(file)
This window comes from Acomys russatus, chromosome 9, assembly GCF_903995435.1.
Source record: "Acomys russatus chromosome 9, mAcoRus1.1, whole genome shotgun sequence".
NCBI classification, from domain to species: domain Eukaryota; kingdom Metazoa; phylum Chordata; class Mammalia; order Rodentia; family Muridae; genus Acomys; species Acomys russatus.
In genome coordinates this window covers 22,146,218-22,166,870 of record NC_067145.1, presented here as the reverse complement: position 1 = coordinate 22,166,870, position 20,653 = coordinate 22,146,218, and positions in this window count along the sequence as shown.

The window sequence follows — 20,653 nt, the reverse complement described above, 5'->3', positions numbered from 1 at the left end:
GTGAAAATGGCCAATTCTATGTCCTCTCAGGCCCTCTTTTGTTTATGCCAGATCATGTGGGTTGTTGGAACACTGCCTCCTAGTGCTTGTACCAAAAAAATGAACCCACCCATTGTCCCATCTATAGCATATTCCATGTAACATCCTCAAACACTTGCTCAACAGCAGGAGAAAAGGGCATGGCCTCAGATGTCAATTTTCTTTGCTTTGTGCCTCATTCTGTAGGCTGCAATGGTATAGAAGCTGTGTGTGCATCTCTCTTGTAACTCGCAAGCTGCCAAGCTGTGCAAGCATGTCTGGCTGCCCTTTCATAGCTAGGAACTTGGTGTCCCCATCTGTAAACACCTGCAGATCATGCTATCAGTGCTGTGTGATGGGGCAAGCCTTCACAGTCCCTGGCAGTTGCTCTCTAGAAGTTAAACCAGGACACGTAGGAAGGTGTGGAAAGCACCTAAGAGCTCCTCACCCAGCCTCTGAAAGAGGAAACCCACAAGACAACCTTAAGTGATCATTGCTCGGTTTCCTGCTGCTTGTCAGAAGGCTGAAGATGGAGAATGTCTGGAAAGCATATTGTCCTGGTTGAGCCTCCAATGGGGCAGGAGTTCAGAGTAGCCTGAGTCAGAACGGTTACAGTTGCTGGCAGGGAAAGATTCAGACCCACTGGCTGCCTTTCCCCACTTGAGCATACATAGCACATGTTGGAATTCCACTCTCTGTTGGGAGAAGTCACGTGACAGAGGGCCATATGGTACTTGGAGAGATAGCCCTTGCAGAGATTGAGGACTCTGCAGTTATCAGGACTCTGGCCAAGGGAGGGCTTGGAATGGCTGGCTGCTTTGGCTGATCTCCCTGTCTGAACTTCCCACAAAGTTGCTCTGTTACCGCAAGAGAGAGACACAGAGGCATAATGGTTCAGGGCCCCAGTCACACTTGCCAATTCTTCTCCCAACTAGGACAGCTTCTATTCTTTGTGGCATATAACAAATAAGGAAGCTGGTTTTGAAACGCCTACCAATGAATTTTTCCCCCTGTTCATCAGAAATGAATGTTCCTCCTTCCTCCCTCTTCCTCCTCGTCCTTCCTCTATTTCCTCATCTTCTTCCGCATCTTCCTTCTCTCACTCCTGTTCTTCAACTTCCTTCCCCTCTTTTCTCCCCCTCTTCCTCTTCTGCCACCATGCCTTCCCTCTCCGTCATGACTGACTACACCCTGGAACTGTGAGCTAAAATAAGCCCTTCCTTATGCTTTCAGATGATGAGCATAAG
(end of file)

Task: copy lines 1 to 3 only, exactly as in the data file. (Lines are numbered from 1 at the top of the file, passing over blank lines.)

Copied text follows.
This window comes from Acomys russatus, chromosome 9, assembly GCF_903995435.1.
Source record: "Acomys russatus chromosome 9, mAcoRus1.1, whole genome shotgun sequence".
NCBI classification, from domain to species: domain Eukaryota; kingdom Metazoa; phylum Chordata; class Mammalia; order Rodentia; family Muridae; genus Acomys; species Acomys russatus.